During the first three years of life, the child is engaged in the conscious acquisition of language, which includes building concepts and understanding the organization of sounds, words, and structure through concrete experiences. This means we are always aiming to fill our classroom space with real, meaningful, and rich language experiences.
Language and Vocabulary
In the toddler environment, the adults are ‘language materials’ in the sense of providing and modeling spoken language. The first group of activities in the language area is meant to develop and enrich language with a variety of exercises that represent a progression from concrete to abstraction. Structured Montessori Two Period Lessons are our way of introducing new language and vocabulary to the children. These lessons are meant to be interactive and fun and offer the children a means to explore and understand the new words and concepts being shared with them. Language materials are always presented as categorized sets. This helps the children start to organize and classify the information that we are presenting to them. Children often engage in these activities as a small group with an adult and they are a favorite choice!
These activities are also designed to introduce the children to the spoken language and guide them through increasing levels of abstraction starting with real objects. After real objects, we use replicas and objects with exact matching cards. With each different type of language activity, we are guiding the child to a deeper understanding of the world around them through levels of abstraction. In this exact activity, the children come to understand that something that is in two dimensions can exist in three dimensions. Following are objects with similar matching cards. The purpose of this material is for the children to generalize. They are building concepts and ideas about the words that we are presenting to them. Here they are encouraged to see similarities, differences, and what are the foundational characteristics involved when using an exact vocabulary word. Finally, there are Nomenclature Cards. These are the most abstract for toddlers. These are language cards with a single image on them.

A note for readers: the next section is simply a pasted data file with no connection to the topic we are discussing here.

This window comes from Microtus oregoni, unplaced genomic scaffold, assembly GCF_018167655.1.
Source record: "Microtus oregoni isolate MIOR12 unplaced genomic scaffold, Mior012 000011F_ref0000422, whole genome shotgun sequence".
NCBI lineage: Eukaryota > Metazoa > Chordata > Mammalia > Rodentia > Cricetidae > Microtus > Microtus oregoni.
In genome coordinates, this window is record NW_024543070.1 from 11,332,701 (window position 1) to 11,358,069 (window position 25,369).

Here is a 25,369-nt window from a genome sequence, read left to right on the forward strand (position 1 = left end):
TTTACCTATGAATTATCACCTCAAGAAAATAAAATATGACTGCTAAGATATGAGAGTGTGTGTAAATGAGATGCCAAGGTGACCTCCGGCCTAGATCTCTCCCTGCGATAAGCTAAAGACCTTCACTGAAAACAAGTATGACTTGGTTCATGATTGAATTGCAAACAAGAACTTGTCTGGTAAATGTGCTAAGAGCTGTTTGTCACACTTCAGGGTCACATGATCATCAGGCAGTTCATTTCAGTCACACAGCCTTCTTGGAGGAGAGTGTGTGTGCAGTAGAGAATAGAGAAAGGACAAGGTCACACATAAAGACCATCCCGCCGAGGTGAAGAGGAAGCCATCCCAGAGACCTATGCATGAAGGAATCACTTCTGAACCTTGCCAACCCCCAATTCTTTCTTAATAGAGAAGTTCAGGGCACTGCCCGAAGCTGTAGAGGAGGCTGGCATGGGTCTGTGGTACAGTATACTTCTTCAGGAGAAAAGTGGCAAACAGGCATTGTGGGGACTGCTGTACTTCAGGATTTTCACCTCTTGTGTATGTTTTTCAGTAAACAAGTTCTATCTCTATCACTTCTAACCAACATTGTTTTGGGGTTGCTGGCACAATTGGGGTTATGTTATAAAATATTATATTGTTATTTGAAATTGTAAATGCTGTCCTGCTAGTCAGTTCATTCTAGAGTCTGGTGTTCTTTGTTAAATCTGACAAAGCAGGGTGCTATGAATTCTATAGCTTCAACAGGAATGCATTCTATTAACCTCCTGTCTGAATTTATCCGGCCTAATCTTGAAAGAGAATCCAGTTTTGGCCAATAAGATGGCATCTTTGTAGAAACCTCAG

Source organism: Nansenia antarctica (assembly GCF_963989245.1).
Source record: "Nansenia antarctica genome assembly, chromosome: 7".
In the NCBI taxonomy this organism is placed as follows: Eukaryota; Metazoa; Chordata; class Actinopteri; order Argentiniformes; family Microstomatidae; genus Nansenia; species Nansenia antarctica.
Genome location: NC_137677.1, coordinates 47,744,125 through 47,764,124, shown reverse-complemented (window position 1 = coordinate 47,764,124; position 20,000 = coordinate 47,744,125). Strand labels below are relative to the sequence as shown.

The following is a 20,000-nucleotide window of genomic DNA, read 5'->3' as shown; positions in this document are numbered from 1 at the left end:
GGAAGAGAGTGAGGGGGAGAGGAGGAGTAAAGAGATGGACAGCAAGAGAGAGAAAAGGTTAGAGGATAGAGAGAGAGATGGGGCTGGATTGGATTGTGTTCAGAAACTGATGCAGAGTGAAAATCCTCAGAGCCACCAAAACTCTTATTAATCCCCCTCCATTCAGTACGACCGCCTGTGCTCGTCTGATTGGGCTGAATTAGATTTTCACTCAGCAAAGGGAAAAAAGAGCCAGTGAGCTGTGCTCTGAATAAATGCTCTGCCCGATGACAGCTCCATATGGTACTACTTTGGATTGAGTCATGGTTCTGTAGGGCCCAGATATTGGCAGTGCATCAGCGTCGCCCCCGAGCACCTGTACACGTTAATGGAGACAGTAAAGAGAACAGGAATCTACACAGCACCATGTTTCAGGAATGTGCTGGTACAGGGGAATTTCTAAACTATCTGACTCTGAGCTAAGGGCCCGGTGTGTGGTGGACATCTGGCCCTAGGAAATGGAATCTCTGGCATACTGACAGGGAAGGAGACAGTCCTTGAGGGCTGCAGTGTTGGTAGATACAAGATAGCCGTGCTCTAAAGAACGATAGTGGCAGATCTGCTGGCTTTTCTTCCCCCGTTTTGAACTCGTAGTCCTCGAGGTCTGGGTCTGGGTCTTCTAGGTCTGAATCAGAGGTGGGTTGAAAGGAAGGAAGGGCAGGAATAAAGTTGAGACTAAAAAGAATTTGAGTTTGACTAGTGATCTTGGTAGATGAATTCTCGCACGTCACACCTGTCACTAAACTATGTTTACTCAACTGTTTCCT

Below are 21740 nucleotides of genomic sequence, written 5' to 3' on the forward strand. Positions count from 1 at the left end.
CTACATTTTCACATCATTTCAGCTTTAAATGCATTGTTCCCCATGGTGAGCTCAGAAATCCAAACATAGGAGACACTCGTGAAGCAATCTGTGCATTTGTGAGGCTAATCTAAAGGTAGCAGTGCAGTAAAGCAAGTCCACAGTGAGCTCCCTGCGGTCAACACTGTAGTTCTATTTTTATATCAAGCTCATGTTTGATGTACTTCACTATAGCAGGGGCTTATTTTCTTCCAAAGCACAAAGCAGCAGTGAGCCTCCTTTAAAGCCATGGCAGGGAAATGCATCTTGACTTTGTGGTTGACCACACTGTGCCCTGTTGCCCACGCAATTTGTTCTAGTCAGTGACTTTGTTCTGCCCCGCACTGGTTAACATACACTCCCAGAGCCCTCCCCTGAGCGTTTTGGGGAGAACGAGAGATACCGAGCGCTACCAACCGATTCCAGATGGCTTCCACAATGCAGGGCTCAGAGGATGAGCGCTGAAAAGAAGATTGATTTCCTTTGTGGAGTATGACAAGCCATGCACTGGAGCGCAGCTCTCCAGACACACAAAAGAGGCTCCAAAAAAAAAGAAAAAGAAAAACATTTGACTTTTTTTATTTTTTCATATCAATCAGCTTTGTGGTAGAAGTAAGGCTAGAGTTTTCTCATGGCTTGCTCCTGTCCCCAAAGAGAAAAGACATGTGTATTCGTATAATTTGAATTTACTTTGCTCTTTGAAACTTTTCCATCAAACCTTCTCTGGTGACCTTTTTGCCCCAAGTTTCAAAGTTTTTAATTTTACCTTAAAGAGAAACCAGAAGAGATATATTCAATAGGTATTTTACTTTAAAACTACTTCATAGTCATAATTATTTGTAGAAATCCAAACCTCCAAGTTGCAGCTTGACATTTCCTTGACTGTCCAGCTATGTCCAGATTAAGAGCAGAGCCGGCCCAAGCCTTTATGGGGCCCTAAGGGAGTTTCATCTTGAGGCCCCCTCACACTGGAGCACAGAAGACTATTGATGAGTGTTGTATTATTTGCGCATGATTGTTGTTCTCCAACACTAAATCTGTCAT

Art and Self-Expression
The activities in the Art and Self-expression group are designed to present the child with yet another means of communication. They are also meant to support the child’s development of logical and sequential thinking, abstraction, and fine motor coordination.
The Art and Self-expression activities, such as clay and molding tools, emphasize the process, techniques, and different skills used to master different mediums. The possibilities for meaningful extensions are almost endless. Through these Art and Self-expression activities, we give children the tools and the skills necessary for them to express themselves in a different way. Our Mantra for Art and Self-expression activities is, “It’s the process, not the product.”
Music and Movement
The activities in the Music and Movement area are designed to present the child with another means of self-expression and communication while supporting the recognition of language patterns and gross motor coordination.
Children are innately musical and love to find rhythms and move their bodies. The Montessori music curriculum also encourages children to seek out, be curious about, and understand how musical instruments work and how to use them accurately and efficiently as a means of communication and enjoyment.
In our environment, children are exposed to a variety of language activities not only through spoken language, but also songs, poetry, rhythm language, and books. We choose books with an eye for the story quality and the quality of the illustrations.
They should be true to life, interesting, and relate to everyday experiences, plants, or animals. These language activities happen throughout the day, especially during circle time and transitions.
About language development, Dr. Maria Montessori said: “Man does not ‘speak a language’ merely because he grows, as a puppy barks wherever in the world it is found, even if isolated from other dogs. Language is developed gradually, precisely during that epoch of inertia and unconsciousness of early infancy.”